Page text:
Plantar Fasciitis relief starts with :
The symptoms of plantar fasciitis, an intense painful step upon waking, result from a chain reaction of events that create a loss in the integrity of motion of the whole leg. It starts at the hip, but most of the breakdown occurs and presents itself in the lower leg and eventually the ankle and heel. A rolled ankle, sprains, surgeries or auto accidents even from long ago are often reported in clients who have plantar facsciitis symptoms. For some people the injury is from non-restorative repetitive use over time. For others an acute injury begot their problems.
Here is what happens mechanically: muscles in the lower leg act like two sets of stirrups, one that everts and inverts the ankle left and right and another that allows the foot to point and dorsiflex up. When injury to any of these muscles occurs, the fascia that regrows to help give structure also limits its function to slide independently. This also affects the other side of the “stirrup” and corresponding muscles. This loss of movement in the muscle doesn’t stop you from performing your usual actions; however, the weight that flows down your legs to be dispersed by your ankles evenly is now moving into the more actively engaged muscles in the lower leg. This disruption in weight distribution overtime, meaning that the muscles get “stuck” and perform inefficiently in the lower leg, creates an imbalance. The weight of your body overly “presses” into the bones of the ankle and now the plantar fascial band (which is designed to catch the displaced tarsals and pull them back towards center) will pull with a force that it was not intended to handle. This repetition of events creates trauma to the bone, mostly at the heel. The body will create bone spurs as a means of filling in the spaces that this trauma creates. As one can tell, there is a domino effect of compensatory events.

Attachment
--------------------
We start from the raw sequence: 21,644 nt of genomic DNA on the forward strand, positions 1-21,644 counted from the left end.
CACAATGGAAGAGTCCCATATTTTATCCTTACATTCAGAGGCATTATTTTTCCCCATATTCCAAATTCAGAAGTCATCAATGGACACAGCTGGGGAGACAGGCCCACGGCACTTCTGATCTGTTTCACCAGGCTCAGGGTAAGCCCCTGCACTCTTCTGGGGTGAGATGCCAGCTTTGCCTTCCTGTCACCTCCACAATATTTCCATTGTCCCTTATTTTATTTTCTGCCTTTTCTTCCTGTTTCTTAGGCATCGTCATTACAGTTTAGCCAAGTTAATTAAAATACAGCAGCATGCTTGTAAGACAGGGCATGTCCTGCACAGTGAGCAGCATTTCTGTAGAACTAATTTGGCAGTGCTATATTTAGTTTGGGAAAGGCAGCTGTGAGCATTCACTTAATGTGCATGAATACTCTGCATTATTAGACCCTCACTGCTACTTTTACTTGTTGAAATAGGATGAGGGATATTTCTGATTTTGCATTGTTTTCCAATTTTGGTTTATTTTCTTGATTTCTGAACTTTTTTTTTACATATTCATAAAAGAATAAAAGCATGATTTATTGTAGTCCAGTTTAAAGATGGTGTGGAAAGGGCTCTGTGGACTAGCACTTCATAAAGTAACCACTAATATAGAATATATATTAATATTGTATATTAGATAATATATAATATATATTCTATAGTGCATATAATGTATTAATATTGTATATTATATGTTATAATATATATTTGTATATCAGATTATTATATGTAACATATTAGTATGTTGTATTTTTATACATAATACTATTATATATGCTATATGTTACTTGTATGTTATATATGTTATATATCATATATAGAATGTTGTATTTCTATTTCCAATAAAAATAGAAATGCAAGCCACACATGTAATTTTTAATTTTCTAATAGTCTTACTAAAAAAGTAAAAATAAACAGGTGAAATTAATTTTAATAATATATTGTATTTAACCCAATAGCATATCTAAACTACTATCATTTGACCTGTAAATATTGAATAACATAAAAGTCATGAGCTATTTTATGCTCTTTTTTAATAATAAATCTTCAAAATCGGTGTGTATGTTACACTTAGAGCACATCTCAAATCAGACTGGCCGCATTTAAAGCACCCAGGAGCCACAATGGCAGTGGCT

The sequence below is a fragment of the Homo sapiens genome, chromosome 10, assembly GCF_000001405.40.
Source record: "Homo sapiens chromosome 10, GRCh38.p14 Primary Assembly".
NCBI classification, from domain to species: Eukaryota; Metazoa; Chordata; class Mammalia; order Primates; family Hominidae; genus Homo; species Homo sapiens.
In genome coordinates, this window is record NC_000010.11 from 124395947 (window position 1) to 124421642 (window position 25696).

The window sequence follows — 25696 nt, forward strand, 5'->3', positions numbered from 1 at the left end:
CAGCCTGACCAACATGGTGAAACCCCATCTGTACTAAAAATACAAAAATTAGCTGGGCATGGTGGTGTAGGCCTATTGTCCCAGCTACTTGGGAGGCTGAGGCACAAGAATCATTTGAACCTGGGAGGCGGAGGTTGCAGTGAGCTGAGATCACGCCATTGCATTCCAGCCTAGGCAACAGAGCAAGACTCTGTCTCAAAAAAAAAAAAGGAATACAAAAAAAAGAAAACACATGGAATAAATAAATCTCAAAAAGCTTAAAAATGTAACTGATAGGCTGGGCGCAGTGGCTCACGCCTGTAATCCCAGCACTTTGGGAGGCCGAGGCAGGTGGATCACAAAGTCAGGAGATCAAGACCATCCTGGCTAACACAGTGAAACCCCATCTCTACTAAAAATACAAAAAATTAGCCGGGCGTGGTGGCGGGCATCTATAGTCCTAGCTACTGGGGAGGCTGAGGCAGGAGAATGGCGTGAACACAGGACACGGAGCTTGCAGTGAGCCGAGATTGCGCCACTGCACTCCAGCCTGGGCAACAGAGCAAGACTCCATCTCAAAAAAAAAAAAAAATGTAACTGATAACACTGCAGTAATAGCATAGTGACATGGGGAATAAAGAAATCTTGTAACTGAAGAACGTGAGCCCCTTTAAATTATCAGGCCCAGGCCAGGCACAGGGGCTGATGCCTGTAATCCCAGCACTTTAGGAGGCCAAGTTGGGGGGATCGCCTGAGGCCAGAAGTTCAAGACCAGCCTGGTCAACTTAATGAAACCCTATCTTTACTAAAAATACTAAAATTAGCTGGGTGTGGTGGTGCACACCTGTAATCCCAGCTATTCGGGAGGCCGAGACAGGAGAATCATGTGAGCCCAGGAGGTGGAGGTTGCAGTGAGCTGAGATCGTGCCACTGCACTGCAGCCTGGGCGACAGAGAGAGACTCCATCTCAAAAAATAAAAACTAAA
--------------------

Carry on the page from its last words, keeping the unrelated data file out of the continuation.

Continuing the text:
How can you reverse this? Start with the muscles. By allowing them to begin functioning properly, through targeted massage therapy sessions, you can begin the correct weight distribution through the foot.
I know people who have had bone spurs in both feet with painful symptoms described above. Some have opted for surgery and others have not. I have noticed that the muscles, if corrected, can alleviate all symptoms even with bone spurs. One of my clients decided not to have her second heel surgery because the treatments allowed normal function of the foot.
Just know there is non-surgical hope for even the most severe cases of this ailment. It does require being commited to the process, meaning five to seven treatments and appropriate exercises. You can’t reverse this over night.